Instead of my weekly round-up of assorted math freebies, this week I am sharing a new discovery of mine: Math Salamanders! As a middle and high school teacher, I know where to look for extra practice worksheets (such as Kuta Software). I have not always been aware of or familiar with, however, resources and practice for elementary math classes. But now that I'm teaching my little ones, as well as tutoring a third grader, I have been on the Keep Reading...

## Understanding Data with Mean, Median and Mode {FREE Lesson!}

Gathering data and then knowing how best to analyze and summarize that data is an important mathematical skill. In this lesson, students use a handful of pennies to explore different measures of center (mean, median and mode) and discuss what might be the best for their data set. All you need for this hands-on math lesson is a large sample of pennies from varying years, or if it's easier for you there are different sets of data included in the Keep Reading...

## Integer Practice: Fun {Free!} Math Game!

Looking for a simple and fun way to practice integer operations? These adorable Peeps Matching Cards can be used for a variety of games to help kids practice adding and subtracting positive and negative numbers. *Please Note: This post contains affiliate links which support the work of this site. Read our full disclosure here.* Could your students use some extra practice adding and subtracting integers this spring? This Easter Peeps themed Keep Reading...

## Alcumus Online Learning {A Review}

I recently stumbled upon an online resource that looked useful, especially since it is completely free. It’s from the people at Art of Problem Solving and this particular resource is called Alcumus. I wasn’t sure what to expect, especially since I haven’t used any other AoPS materials, and I do not have the curriculum that it is meant to complement. But after playing with it and experimenting, I am happy to say that it seems to be an Keep Reading...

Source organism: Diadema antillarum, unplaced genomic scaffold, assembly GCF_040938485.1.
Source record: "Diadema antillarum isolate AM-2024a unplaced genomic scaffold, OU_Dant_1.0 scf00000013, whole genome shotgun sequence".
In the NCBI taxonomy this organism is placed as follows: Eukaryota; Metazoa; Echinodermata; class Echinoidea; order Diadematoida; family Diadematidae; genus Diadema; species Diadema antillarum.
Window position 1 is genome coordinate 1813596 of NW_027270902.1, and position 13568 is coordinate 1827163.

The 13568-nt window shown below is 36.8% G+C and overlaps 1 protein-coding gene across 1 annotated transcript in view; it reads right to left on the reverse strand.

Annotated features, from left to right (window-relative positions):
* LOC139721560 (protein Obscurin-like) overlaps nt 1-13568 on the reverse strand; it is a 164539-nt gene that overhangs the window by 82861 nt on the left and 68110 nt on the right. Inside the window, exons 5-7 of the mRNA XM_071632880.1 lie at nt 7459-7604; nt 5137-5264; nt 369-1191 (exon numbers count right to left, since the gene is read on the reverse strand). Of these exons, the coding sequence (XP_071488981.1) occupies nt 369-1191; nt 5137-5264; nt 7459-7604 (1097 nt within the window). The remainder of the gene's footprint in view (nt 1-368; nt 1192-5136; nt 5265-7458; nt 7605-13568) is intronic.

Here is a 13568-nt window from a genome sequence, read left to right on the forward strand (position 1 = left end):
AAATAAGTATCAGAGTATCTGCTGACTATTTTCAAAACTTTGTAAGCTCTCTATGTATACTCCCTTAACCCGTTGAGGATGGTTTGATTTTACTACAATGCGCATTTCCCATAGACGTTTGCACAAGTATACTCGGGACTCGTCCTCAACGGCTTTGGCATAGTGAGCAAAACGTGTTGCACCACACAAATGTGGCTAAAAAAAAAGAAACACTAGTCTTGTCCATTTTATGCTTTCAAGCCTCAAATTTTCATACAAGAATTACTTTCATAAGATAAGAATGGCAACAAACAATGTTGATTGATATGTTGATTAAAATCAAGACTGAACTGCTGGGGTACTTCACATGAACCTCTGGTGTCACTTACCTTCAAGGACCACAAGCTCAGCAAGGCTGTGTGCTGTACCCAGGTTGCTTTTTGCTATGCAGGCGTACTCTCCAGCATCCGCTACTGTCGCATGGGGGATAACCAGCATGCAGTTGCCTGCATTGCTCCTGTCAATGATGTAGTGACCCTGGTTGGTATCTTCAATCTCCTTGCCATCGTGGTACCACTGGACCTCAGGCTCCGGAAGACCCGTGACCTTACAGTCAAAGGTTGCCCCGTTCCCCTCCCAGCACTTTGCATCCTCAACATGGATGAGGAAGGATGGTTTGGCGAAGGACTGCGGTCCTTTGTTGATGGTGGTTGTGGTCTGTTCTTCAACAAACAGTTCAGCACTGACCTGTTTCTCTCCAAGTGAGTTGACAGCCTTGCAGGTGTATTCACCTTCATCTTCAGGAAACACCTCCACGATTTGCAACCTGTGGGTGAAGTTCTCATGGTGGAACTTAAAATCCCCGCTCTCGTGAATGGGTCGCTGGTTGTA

## Exploring Volume: FREE Lesson!

To continue with my study of 3-D shapes, I have created a lesson to begin exploring volume. Like surface area, this is something that is often rushed through, and students are told to just "plug it into the formula." But I have seen this lead to many unnecessary mistakes because students never actually understand where the formula comes from, and therefore they end up "plugging in" the wrong things. Understanding WHY the formula for prisms Keep Reading...

## Surface Area Practice Worksheets

Since I posted some lessons to help students learn and understand surface area last week, I thought I would add a couple of practice worksheets to go with it! These are simple and short, but I hope you find them helpful! The first has various prisms and cylinders, while the second covers pyramids and cones. I tried to use fairly simple examples so that they would be appropriate for middle school or high school, so if you are looking for more Keep Reading...

## 3-D Shapes Worksheets! {FREE Printables!}

One Geometry topic that is introduced at a young age and then explored in more complex ways as kids get older is 3D shapes. Obviously, the first thing young mathematicians learn is to simply recognize the shapes, learn their names and discover them in the world around us. As kids get older, it's important to help them learn and understand polyhedron nets. Understanding what these shapes look like "flat" helps with spatial sense and reasoning and Keep Reading...

## The Importance of Math Vocabulary

Some of the most common errors I have seen teaching algebra occur because students simply cannot accurately "translate" words into mathematical models, or because they do not understand math "jargon" such as evaluate or simplify. I think this problem could easily be avoided, however, if one or two days were spent focusing on these skills. We cannot expect students to walk into class with a clear understanding of "math words" if they were never Keep Reading...

## Quadratic Equations Project (with FREE printables!)

One of the best ways to really learn something so that it sticks with you is to teach it to someone else. Giving students a project that gets them thinking through a mathematical process and allows them to express their creative side is always a win-win! The following example involves solving quadratic equations. A skill in Algebra that, while important, can very easily become boring and meaningless. And while I believe it is always helpful Keep Reading...